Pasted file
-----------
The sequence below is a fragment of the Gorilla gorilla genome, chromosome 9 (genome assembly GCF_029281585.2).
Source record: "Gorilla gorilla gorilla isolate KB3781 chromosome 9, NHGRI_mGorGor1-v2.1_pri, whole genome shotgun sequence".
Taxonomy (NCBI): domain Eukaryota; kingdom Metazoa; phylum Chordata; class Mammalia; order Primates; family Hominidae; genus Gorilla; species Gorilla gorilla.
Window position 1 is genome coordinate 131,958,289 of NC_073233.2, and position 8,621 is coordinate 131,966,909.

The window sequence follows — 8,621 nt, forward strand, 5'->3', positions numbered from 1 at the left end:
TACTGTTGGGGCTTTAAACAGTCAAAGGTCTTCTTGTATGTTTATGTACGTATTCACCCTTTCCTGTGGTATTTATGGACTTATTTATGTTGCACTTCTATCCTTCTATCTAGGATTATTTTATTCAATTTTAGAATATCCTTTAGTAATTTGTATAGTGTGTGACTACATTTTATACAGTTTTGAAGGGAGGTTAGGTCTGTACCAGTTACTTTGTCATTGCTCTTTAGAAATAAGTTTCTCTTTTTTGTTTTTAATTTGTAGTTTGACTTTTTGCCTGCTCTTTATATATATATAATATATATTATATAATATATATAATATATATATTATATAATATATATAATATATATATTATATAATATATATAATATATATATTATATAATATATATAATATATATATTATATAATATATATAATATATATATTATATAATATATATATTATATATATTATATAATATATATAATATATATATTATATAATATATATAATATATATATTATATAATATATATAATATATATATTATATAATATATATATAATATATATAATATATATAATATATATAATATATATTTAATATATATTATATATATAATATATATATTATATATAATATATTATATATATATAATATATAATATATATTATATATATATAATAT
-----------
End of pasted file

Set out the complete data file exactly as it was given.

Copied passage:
The sequence below is a fragment of the Gorilla gorilla genome, chromosome 9 (genome assembly GCF_029281585.2).
Source record: "Gorilla gorilla gorilla isolate KB3781 chromosome 9, NHGRI_mGorGor1-v2.1_pri, whole genome shotgun sequence".
Taxonomy (NCBI): domain Eukaryota; kingdom Metazoa; phylum Chordata; class Mammalia; order Primates; family Hominidae; genus Gorilla; species Gorilla gorilla.
Window position 1 is genome coordinate 131,958,289 of NC_073233.2, and position 8,621 is coordinate 131,966,909.

The window sequence follows — 8,621 nt, forward strand, 5'->3', positions numbered from 1 at the left end:
TACTGTTGGGGCTTTAAACAGTCAAAGGTCTTCTTGTATGTTTATGTACGTATTCACCCTTTCCTGTGGTATTTATGGACTTATTTATGTTGCACTTCTATCCTTCTATCTAGGATTATTTTATTCAATTTTAGAATATCCTTTAGTAATTTGTATAGTGTGTGACTACATTTTATACAGTTTTGAAGGGAGGTTAGGTCTGTACCAGTTACTTTGTCATTGCTCTTTAGAAATAAGTTTCTCTTTTTTGTTTTTAATTTGTAGTTTGACTTTTTGCCTGCTCTTTATATATATATAATATATATTATATAATATATATAATATATATATTATATAATATATATAATATATATATTATATAATATATATAATATATATATTATATAATATATATAATATATATATTATATAATATATATAATATATATATTATATAATATATATATTATATATATTATATAATATATATAATATATATATTATATAATATATATAATATATATATTATATAATATATATAATATATATATTATATAATATATATATAATATATATAATATATATAATATATATAATATATATTTAATATATATTATATATATAATATATATATTATATATAATATATTATATATATATAATATATAATATATATTATATATATATAATAT